Whatever type of runner you are, whether trail, road or track, adding hill workouts to your training plan is a great way to get quicker and stronger. Also, since it’s going to become increasingly difficult to get track workouts in (like in Ontario, where sports fields—which includes tracks—are closed to the public), hill running is a good alternative.
Just like the track, hills provide you with the opportunity to run intervals of a consistent length and difficulty. With each repetition you ascend the hill and jog or walk back down for your recovery. Since there’s no variation in the distance (you start at the bottom of the hill and go until you reach the top), you can perform high-intensity repeats and see how consistent your efforts are. If you find yourself slowing down too much after the first few, you know you have to take a more conservative approach. This knowledge will also come in handy in races, and you’ll be less likely to attack a hill too aggressively.
Once you learn how hard you can run up a hill without blowing up, you can run 10, 15 or 20 repetitions in a workout. Just because you’ve figured out the pacing doesn’t mean this will be easy, though, and you’re still going to have to dig deep to reach the top of the hill each time. Pushing through each interval will make you physically stronger, but it will make you stronger mentally as well.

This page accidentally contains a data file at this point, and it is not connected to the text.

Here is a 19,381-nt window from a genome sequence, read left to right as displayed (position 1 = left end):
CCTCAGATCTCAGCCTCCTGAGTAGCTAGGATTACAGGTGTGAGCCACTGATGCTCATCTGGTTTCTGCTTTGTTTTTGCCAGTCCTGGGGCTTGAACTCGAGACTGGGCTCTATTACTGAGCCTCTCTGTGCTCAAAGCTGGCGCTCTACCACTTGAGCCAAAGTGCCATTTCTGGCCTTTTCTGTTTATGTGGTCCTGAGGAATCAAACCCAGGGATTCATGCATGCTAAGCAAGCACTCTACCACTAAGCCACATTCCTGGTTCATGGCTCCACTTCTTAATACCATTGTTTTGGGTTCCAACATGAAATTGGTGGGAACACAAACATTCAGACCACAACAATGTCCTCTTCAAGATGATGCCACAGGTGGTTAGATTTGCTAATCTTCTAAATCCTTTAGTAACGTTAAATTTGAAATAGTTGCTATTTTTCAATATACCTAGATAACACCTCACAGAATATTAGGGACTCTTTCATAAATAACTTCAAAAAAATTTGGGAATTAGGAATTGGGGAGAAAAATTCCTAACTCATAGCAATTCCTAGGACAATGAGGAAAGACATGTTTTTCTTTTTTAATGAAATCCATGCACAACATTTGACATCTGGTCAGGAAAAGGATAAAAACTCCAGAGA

Mix things up
It’s always nice to run on flat ground, but it’s good to add some variety to your workouts every now and then. It’s going to be tougher than your regular flat routes, but those roads will still be there tomorrow. Take a break from them today and find a hilly route.
Different kind of burn
When you ascend a hill you’ll feel the burn much more than on regular runs, both in your legs and your lungs. Hill running is basically a form of resistance training, after all, so it takes more effort to from Point A to Point B than it does on a flat.
If you’re noticing that your local roads and trails are more packed with runners than usual, go to the steepest hill you can find. People generally don’t like running uphill, and the steeper the incline, the less likely there’ll be a lot of runners there. It’s the perfect way to ensure social distancing while getting a great workout in, uninterrupted.
If you want to give hill running a try but don’t know what to include in a workout, here’s a good start:
- Warm up as you normally would for 10 to 15 minutes (you can run on flat ground or hills, it doesn’t matter).
- Drills and four to six strides
- Main set: 8×1 minute uphill with jog/walk recovery back down. You can take more rest at the bottom of the hill if needed.
- Cool down for 10 to 15 minutes
You can do more repetitions or fewer, whatever you think is best for you.